Afghanistan Update

NATO reports six service members killed in an insurgent attack in southern Afghanistan. As usual, they provide no further details pending notification of next of kin. AP also reports the killing of a Taliban leader and one other individual in a separate action; and the capture of a Haqqani network leader in Khost.

Rahim Faiez and Heidi Vogt report for AP that a crisis is brewing over the recent elections. Excerpt:

The head of Afghanistan's election commission warned Sunday that a push by the attorney general to challenge the results of September's parliamentary vote could spark a national crisis.

Final results from the Sept. 18 vote were announced on Dec. 1 but uncertainty has continued to surround the poll because of charges by Attorney Gen. Mohammad Ishaq Alako that votes were bought and sold to such an extent that the results could be invalid. . . .

Election Commission Chairman Fazel Ahmad Manawi said that annulling the vote goes well beyond the authority of the attorney general's office. He said the law provides only for the election commission and the dedicated fraud investigation panel to alter the results of the vote. . . .

"If they want to have any debate about electoral law and the constitution of the country, we are ready for that," Manawi said. "But if they just want to exert power and authority I think that this country will go into a crisis."

He declined to be drawn into the nature of the crisis he was predicting, saying only: "Over these decades of war and conflict in our country, we all know what a crisis looks like."

Nazari also said they intend to prosecute 14 top members of the Independent Election Commission and the fraud-investigating Electoral Complaints Commission. "We have collected more than 20 pieces of evidence against them and based on this evidence we have demanded that they be punished," Nazari said. The evidence includes written agreements for payouts concerning the election, along with falsified documents from the commission, he said.

James Risen of the NYT reports on Afghan drug lord and CIA asset Hajji Juma Khan. (So what else is new?) Excerpt:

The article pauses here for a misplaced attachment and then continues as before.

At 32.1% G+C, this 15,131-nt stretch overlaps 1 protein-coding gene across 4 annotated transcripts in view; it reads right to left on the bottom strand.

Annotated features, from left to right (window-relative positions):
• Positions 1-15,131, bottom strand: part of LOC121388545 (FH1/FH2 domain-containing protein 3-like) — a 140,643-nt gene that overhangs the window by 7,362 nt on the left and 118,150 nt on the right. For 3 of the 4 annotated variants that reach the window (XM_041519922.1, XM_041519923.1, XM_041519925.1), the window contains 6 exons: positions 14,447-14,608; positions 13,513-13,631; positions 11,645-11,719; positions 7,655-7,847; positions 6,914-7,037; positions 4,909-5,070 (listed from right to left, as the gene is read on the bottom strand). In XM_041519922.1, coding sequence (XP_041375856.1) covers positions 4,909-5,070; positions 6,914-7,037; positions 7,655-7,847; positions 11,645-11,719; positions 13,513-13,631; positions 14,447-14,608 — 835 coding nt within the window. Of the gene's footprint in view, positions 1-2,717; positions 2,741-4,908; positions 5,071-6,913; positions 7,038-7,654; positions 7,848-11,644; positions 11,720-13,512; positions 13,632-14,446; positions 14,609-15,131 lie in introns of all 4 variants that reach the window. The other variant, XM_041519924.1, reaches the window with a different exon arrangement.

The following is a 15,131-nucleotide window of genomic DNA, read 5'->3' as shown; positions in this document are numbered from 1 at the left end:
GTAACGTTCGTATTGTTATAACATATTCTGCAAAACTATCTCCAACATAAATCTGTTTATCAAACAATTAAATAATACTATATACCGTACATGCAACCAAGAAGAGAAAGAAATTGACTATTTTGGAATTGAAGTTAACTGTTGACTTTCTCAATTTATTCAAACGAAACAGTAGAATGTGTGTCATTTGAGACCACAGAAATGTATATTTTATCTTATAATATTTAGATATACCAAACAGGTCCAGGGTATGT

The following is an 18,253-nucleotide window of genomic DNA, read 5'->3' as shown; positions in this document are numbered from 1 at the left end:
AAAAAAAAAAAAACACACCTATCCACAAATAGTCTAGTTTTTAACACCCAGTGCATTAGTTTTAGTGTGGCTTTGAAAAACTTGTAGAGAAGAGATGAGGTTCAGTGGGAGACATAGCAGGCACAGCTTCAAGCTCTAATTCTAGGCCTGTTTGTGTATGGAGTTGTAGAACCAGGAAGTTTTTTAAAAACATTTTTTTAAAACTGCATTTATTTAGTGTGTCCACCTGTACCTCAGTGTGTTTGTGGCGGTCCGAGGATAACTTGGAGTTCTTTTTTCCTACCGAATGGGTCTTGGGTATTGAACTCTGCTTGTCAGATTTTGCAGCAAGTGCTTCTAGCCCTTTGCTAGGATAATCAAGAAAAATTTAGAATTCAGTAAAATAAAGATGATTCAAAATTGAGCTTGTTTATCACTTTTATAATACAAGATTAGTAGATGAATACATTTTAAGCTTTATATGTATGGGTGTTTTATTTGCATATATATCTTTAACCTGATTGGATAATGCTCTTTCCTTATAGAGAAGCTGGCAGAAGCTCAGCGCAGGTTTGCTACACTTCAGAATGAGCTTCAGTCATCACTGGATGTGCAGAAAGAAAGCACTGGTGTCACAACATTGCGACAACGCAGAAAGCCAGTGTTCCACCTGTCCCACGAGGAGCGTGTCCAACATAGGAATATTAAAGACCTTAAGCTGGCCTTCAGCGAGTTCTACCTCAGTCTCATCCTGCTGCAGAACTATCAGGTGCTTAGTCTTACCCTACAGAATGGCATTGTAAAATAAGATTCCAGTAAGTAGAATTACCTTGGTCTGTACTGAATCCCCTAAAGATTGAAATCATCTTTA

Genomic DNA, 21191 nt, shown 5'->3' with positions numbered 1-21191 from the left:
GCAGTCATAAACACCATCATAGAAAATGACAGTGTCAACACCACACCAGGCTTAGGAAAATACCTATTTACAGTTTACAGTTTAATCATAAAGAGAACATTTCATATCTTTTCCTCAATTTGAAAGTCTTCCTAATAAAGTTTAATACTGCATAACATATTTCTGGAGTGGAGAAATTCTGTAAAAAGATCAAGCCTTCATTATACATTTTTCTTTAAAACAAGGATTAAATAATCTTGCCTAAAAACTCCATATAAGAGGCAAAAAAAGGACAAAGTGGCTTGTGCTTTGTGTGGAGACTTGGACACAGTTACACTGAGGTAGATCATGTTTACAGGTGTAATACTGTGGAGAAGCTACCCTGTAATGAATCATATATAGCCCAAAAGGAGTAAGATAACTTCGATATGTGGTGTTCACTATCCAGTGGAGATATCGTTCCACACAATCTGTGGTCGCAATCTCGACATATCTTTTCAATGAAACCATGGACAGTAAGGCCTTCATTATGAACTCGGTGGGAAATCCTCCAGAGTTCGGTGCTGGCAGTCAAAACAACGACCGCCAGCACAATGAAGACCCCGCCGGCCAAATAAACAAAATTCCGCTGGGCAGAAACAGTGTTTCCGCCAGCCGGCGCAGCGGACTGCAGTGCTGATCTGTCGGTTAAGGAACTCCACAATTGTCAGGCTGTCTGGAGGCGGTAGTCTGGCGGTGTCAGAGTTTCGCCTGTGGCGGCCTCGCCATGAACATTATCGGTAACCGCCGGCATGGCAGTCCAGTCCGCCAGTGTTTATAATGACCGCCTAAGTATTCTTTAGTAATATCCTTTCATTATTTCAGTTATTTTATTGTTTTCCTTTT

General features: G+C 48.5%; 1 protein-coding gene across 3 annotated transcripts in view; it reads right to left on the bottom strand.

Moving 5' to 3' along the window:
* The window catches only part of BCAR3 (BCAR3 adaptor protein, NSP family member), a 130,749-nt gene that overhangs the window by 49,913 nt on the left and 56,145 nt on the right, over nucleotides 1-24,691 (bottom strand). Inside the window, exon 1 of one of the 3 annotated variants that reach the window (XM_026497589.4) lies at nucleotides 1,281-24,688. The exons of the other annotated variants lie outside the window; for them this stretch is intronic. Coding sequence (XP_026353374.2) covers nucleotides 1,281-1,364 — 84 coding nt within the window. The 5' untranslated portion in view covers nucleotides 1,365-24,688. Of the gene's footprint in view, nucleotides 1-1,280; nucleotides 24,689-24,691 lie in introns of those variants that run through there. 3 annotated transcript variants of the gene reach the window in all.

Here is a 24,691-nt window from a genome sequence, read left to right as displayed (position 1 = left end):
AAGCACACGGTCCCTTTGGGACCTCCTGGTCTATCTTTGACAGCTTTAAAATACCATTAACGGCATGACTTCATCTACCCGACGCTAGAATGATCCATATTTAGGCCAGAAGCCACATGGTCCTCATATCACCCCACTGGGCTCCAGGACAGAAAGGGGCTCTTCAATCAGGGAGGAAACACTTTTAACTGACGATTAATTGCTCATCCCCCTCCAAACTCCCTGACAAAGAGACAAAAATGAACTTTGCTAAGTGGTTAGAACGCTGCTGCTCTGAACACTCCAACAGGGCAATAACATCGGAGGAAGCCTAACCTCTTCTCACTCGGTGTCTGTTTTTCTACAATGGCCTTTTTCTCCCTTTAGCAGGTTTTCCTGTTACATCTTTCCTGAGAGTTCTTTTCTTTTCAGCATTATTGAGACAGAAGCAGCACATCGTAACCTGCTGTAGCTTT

When Hajji Juma Khan was arrested and transported to New York to face charges under a new American narco-terrorism law in 2008, federal prosecutors described him as perhaps the biggest and most dangerous drug lord in Afghanistan, a shadowy figure who had helped keep the Taliban in business with a steady stream of money and weapons.

But what the government did not say was that Mr. Juma Khan was also a longtime American informer, who provided information about the Taliban, Afghan corruption and other drug traffickers. Central Intelligence Agency officers and Drug Enforcement Administration agents relied on him as a valued source for years, even as he was building one of Afghanistan’s biggest drug operations after the United States-led invasion of the country, according to current and former American officials. Along the way, he was also paid a large amount of cash by the United States.

Quote of the Day

Future historians are likely to identify the Bush administration’s rash invasion of Iraq in [2003] as the start of America's downfall. However, instead of the bloodshed that marked the end of so many past empires, with cities burning and civilians slaughtered, this twenty-first century imperial collapse could come relatively quietly through the invisible tendrils of economic collapse or cyberwarfare.

But have no doubt: when Washington's global dominion finally ends, there will be painful daily reminders of what such a loss of power means for Americans in every walk of life. As a half-dozen European nations have discovered, imperial decline tends to have a remarkably demoralizing impact on a society, regularly bringing at least a generation of economic privation. As the economy cools, political temperatures rise, often sparking serious domestic unrest.

Alfred W. McCoy